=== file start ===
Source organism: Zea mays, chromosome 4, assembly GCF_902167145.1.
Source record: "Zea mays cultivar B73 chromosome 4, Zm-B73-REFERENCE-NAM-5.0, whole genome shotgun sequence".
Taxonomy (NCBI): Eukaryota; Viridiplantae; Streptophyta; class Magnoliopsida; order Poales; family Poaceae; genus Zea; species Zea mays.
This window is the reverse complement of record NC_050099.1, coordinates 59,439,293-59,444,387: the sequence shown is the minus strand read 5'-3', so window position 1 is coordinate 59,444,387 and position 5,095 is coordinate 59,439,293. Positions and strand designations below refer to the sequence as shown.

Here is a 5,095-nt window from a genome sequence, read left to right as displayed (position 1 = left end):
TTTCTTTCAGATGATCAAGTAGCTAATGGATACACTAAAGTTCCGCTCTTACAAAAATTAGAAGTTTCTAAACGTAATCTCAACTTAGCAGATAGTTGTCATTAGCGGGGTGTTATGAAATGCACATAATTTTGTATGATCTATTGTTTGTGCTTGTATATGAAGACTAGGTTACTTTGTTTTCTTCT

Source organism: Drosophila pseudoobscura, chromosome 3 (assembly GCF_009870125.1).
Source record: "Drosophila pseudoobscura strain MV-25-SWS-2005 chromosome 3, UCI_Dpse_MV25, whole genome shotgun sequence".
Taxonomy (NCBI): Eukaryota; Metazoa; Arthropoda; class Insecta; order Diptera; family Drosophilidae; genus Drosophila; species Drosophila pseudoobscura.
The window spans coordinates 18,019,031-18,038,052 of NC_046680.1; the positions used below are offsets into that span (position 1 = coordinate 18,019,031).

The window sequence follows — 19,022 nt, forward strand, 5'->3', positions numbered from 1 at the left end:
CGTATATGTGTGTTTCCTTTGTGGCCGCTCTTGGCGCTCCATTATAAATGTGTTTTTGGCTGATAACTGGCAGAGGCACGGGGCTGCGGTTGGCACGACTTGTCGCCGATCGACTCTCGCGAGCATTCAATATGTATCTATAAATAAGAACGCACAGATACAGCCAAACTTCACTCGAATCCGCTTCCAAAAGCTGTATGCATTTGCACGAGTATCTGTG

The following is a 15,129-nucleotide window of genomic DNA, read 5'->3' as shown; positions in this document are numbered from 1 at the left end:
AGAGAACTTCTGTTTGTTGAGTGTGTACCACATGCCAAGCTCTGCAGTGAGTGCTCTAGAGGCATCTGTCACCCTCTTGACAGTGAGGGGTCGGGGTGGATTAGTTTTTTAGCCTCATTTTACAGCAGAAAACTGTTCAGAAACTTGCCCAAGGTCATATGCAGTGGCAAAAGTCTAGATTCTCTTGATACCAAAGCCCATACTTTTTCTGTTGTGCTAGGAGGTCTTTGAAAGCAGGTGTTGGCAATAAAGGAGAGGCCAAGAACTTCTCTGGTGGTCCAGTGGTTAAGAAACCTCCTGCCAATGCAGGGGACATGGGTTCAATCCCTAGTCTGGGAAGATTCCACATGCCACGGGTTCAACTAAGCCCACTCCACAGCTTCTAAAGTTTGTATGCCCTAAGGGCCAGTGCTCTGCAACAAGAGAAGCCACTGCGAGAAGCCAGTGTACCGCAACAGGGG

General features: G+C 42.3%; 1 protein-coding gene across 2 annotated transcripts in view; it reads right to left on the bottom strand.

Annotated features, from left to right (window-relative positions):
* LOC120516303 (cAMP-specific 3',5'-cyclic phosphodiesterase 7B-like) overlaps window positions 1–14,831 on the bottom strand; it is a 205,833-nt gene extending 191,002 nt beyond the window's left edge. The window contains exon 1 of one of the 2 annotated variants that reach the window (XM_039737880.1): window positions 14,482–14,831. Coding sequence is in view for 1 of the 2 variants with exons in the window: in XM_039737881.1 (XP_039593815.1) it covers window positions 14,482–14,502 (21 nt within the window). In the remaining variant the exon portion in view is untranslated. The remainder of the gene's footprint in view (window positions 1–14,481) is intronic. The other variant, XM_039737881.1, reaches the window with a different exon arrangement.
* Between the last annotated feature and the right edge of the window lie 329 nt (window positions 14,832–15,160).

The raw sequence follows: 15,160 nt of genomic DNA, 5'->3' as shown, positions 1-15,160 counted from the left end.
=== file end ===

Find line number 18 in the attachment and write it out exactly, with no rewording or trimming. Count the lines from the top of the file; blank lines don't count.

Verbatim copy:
* Between the last annotated feature and the right edge of the window lie 329 nt (window positions 14,832–15,160).